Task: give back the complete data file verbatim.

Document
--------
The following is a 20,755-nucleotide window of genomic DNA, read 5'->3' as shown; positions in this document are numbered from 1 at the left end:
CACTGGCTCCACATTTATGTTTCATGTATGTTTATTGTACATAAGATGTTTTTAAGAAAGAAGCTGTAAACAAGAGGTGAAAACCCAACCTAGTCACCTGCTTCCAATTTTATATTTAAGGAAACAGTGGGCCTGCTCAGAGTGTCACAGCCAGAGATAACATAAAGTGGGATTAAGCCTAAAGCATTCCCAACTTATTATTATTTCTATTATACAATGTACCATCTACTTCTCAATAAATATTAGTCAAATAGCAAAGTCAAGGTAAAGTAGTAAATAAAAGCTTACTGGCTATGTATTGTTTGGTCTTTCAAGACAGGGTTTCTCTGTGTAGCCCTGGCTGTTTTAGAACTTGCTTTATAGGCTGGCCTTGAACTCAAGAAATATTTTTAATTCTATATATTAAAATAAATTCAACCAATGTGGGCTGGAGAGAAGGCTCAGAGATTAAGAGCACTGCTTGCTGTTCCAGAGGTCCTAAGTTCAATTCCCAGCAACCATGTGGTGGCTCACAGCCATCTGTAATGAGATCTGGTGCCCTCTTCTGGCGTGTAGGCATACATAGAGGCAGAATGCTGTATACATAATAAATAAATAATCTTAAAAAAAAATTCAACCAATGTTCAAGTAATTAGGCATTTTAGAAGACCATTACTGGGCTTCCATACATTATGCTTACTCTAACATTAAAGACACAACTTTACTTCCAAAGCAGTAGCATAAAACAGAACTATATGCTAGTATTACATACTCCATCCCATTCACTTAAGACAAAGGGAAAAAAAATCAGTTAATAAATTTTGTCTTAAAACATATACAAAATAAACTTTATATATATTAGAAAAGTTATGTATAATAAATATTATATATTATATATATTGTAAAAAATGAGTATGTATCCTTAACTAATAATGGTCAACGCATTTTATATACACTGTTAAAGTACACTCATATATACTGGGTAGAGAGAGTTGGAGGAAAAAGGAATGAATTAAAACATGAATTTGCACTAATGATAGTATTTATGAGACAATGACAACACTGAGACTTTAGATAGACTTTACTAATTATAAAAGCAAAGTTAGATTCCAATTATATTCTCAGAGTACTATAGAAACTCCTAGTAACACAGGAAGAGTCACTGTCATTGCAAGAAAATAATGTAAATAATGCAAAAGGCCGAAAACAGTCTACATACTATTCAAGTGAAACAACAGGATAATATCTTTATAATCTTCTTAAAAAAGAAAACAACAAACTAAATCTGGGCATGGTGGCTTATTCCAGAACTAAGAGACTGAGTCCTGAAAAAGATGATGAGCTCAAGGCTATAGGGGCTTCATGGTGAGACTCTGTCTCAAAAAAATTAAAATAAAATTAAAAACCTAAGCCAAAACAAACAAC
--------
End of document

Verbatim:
The following is a 20,755-nucleotide window of genomic DNA, read 5'->3' as shown; positions in this document are numbered from 1 at the left end:
CACTGGCTCCACATTTATGTTTCATGTATGTTTATTGTACATAAGATGTTTTTAAGAAAGAAGCTGTAAACAAGAGGTGAAAACCCAACCTAGTCACCTGCTTCCAATTTTATATTTAAGGAAACAGTGGGCCTGCTCAGAGTGTCACAGCCAGAGATAACATAAAGTGGGATTAAGCCTAAAGCATTCCCAACTTATTATTATTTCTATTATACAATGTACCATCTACTTCTCAATAAATATTAGTCAAATAGCAAAGTCAAGGTAAAGTAGTAAATAAAAGCTTACTGGCTATGTATTGTTTGGTCTTTCAAGACAGGGTTTCTCTGTGTAGCCCTGGCTGTTTTAGAACTTGCTTTATAGGCTGGCCTTGAACTCAAGAAATATTTTTAATTCTATATATTAAAATAAATTCAACCAATGTGGGCTGGAGAGAAGGCTCAGAGATTAAGAGCACTGCTTGCTGTTCCAGAGGTCCTAAGTTCAATTCCCAGCAACCATGTGGTGGCTCACAGCCATCTGTAATGAGATCTGGTGCCCTCTTCTGGCGTGTAGGCATACATAGAGGCAGAATGCTGTATACATAATAAATAAATAATCTTAAAAAAAAATTCAACCAATGTTCAAGTAATTAGGCATTTTAGAAGACCATTACTGGGCTTCCATACATTATGCTTACTCTAACATTAAAGACACAACTTTACTTCCAAAGCAGTAGCATAAAACAGAACTATATGCTAGTATTACATACTCCATCCCATTCACTTAAGACAAAGGGAAAAAAAATCAGTTAATAAATTTTGTCTTAAAACATATACAAAATAAACTTTATATATATTAGAAAAGTTATGTATAATAAATATTATATATTATATATATTGTAAAAAATGAGTATGTATCCTTAACTAATAATGGTCAACGCATTTTATATACACTGTTAAAGTACACTCATATATACTGGGTAGAGAGAGTTGGAGGAAAAAGGAATGAATTAAAACATGAATTTGCACTAATGATAGTATTTATGAGACAATGACAACACTGAGACTTTAGATAGACTTTACTAATTATAAAAGCAAAGTTAGATTCCAATTATATTCTCAGAGTACTATAGAAACTCCTAGTAACACAGGAAGAGTCACTGTCATTGCAAGAAAATAATGTAAATAATGCAAAAGGCCGAAAACAGTCTACATACTATTCAAGTGAAACAACAGGATAATATCTTTATAATCTTCTTAAAAAAGAAAACAACAAACTAAATCTGGGCATGGTGGCTTATTCCAGAACTAAGAGACTGAGTCCTGAAAAAGATGATGAGCTCAAGGCTATAGGGGCTTCATGGTGAGACTCTGTCTCAAAAAAATTAAAATAAAATTAAAAACCTAAGCCAAAACAAACAAC